Home' Defence Magazine : Issue 2 2009 Contents • CIOG comprises three main sections:
a development division, an operations
division and a technology division.
• CIOG was created in August 2004
from merging the Office of the Chief
Information Officer and the Information
Systems Division (Corporate Services and
Information Group), along with the areas
that developed and supported enterprise
• The Defence Network Support Agency
comes under the ICT Operations Division,
headed by Rear Admiral Peter Jones.
• The strategic network has a base of more
than 92,000 desktops, a user community
of more than 100,000 (in the Restricted
domain) and is the third largest
communications network in Australia,
following the commercial networks of
Telstra and Optus.
• The Defence network handles
approximately 1.3 million incoming
legitimate emails per week and a further
800,000 outgoing. This does not include
emails sent to and from Defence users
within the DRN or DSN environments.
• Defence Network Support Agency also
handles the DREAMS system (Defence
Remote Electronic Access Mobility
System). Approximately 5600 DREAMS
tokens have been issued.
“We also try to give people as much access
to the Internet as we can, commensurate with
Defence’s operational and business priorities and
the amount of capacity we physically have at any
one time. We are very conscious that the Internet
is a central medium to all sorts of capabilities
professional and social networking, keeping
in contact with family and friends, research for
business or personal reasons, education and
training and the like.
“Take distance education for example. The
ability for our people to take advantage of distance
learning packages offered by various institutions is
an important part of enabling people to expand and
improve their education. Unfortunately some of the
websites operated by some of these institutions
can act as uncontrolled chat rooms or introduce
viruses and the like to our system, so we actively
block those sites we consider a risk to the integrity
of our networks.
“Generally we, like every other large
organisation, we have to walk this little tightrope
between giving people as much access as possible
and protecting the network.”
Also protecting the health of the network are
a variety of filters and applications which clean out
approximately two million spam emails, or about
80 per cent of email traffic that hits the Defence
gateway, per day.
CDRE Boyce says a lot of effort goes into
protecting the Defence network and occasionally
a malicious attachment gets through, but usually
because an individual has opened something they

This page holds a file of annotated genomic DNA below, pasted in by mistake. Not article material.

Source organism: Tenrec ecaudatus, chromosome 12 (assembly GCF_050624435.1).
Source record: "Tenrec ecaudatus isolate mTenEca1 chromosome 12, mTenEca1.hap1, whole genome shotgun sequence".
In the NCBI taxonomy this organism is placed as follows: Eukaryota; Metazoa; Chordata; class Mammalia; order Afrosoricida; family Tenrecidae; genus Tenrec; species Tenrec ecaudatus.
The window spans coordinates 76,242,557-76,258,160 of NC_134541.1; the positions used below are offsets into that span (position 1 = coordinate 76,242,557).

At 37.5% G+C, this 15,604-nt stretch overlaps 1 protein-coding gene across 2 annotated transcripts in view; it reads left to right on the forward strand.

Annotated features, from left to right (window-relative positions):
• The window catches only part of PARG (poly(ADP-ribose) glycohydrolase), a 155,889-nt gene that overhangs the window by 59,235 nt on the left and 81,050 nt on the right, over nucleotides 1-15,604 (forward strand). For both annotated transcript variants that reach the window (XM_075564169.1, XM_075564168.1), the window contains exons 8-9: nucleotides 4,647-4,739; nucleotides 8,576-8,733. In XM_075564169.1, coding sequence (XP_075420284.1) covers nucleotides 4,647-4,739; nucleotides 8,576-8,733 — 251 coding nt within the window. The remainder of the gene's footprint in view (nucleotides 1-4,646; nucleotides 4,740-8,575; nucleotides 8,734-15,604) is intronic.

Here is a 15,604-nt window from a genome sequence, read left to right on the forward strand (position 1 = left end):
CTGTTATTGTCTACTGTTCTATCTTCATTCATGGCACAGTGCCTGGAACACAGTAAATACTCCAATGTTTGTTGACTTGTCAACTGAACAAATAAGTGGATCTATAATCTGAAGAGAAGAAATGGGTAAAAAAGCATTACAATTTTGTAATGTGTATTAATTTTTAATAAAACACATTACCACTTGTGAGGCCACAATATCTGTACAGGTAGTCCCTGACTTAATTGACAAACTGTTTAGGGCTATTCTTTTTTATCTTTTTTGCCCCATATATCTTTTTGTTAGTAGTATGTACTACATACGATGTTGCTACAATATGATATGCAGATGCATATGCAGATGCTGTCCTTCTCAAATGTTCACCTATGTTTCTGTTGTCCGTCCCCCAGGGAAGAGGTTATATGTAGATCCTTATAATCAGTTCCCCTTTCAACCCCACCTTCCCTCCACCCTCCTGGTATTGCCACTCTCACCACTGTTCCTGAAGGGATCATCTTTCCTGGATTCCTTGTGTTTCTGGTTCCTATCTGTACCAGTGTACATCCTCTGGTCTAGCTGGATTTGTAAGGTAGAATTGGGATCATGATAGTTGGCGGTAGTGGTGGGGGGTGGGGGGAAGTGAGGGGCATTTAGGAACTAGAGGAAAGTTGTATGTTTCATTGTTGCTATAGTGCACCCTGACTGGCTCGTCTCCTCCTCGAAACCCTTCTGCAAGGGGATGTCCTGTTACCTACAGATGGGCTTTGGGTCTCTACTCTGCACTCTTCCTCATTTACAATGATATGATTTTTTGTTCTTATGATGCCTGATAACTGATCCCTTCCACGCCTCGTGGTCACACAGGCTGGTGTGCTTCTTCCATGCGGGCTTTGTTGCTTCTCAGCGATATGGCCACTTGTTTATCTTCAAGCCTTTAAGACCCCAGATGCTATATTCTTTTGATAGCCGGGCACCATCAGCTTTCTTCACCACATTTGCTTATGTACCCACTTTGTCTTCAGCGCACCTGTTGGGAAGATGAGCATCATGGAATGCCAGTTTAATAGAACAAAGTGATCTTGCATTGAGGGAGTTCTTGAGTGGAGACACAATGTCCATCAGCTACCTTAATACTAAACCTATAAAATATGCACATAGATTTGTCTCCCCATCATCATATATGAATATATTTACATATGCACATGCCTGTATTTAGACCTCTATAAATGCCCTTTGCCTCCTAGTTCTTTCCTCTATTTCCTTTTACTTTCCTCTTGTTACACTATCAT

“Just about everyone has a home email
account and everyone understands what the
dangers are because it happens to them at home.
And so everyone brings that with them to work and
takes what they learn at work back home I think as
well,” CDRE Boyce said.
“And so the vast majority of people on the
network do the right thing and they’re not silly.
Sometimes people can get caught out – you’re just
not thinking and you might click on something. But
we have procedures and processes in place to
identify, contain and cleanse all those sorts of things.”
Down the track, CDRE Boyce is also optimistic
about technologies that will assist the Defence
network and its users and says Defence is
not about to isolate itself from the wider ICT
Directing traffic in this regard is Defence’s
Chief Technology Officer Matt Yannopoulos, whose
focus is on the Internet, where increased services
will provide much greater benefits to our work and
“Increasingly, we will be able to offer high
quality internet services to the ADO in both the
fixed and deployed environments,” Matt said.
“These tools will enable sailors, soldiers and
airmen and women to manage their private affairs
such as banking, e-business/commerce and keep in
contact with family and friends.”
Matt said options exist to do this securely or
via Internet companies such as Facebook, Twitter
and MySpace, but ultimately how much access,
in terms of time, will be a matter for Defence
leadership to decide.
“Our aim in CIO Group will be to make the
technology capable of meeting whatever business
need is desired.
“Clearly, managing information risk and
ensuring that operational information stays inside
Defence-managed networks is a challenge for
ICT groups, but increasingly, innovative ways of
doing that will emerge, so that the user – be they
APS, military or family/friend – will not need to
be challenged by multiple separate networks and
separate access devices,” Matt said.
CDRE Boyce is like-minded when it comes to
technology making our lives simpler, which extends
to our home and work-lives.
“There are more services being delivered
on converged systems. And so at home, you’ll
be getting your phone through your internet
connections, you’ll probably get your TV down track
through your internet. You’ll be getting whatever
else you’re trying to get through the internet,”
CDRE Boyce said.
“Really, you want to get to a stage where
there’s just one fibre into your house instead of
three or four, or one satellite link depending on
where you are.
“Defence is no different.”
Commander of Defence Strategic Communications Commodore Roger Boyce
Increasingly, we will be able to offer high quality internet services
to the ADO in both the fixed and deployed environments
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